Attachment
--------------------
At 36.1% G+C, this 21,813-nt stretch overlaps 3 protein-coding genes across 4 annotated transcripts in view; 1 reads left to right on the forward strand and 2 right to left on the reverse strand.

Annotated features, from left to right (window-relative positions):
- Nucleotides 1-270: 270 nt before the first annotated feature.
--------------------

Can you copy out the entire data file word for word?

At 36.1% G+C, this 21,813-nt stretch overlaps 3 protein-coding genes across 4 annotated transcripts in view; 1 reads left to right on the forward strand and 2 right to left on the reverse strand.

Annotated features, from left to right (window-relative positions):
- Nucleotides 1-270: 270 nt before the first annotated feature.